Who knows what other changes this team can make (I might take a look at the team’s salary cap situation to give you an idea), but all I know is that they made some huge steps forward today. Stay tuned with PHT in case other teams decide to clean house, too.

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    Habs grab rare back-to-back wins this weekend

    Montreal Canadiens goalie Ben Scrivens falls after making a save while facing the Carolina Hurricanes during first-period NHL hockey game action, Sunday, Feb. 7, 2016, in Montreal. (Paul Chiasson/The Canadian Press via AP) MANDATORY CREDIT
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    The Montreal Canadiens were a bit like Ben Scrivens (in his near-ideal state) this weekend: not always pretty, but they got the job done.

    A day after Scrivens thwarted his former team in the Edmonton Oilers in a 5-1 win, the journeyed goalie was integral in Montreal scraping out a 2-1 shootout win against the Carolina Hurricanes.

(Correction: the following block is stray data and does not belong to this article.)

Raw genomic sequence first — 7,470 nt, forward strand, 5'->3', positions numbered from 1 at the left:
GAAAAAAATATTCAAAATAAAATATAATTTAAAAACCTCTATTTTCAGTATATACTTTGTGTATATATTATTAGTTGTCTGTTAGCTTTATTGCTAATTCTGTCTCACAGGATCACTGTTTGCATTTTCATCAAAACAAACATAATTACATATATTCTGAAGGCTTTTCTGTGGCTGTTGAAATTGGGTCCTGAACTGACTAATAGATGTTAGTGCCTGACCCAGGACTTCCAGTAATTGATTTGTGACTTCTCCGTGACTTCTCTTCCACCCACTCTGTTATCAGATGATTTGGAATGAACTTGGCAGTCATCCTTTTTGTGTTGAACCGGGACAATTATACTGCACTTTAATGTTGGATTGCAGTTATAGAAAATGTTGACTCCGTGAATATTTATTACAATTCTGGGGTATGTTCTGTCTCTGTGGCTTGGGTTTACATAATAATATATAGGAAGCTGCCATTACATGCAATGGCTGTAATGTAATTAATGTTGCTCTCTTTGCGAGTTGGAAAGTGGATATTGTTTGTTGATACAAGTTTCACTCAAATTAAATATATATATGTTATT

Now, it’s easy to scoff at two wins against two teams who are – let’s be honest – pretty unremarkable.

    The Canadiens aren’t really in a position to laugh off any victory, however. That’s especially true when you consider the fact that this is their first set of consecutive wins since late November.

    Even through all this frustration, certain top Canadiens stand out as keeping the team afloat. Andrei Markov hit an impressive milestone:

    … While Max Pacioretty scored his 20th goal in emphatic fashion:

    As P.K. Subban‘s numbers argue, Montreal’s biggest problem has been getting results from more under-the-radar players. In Sunday’s case, Scrivens delivered.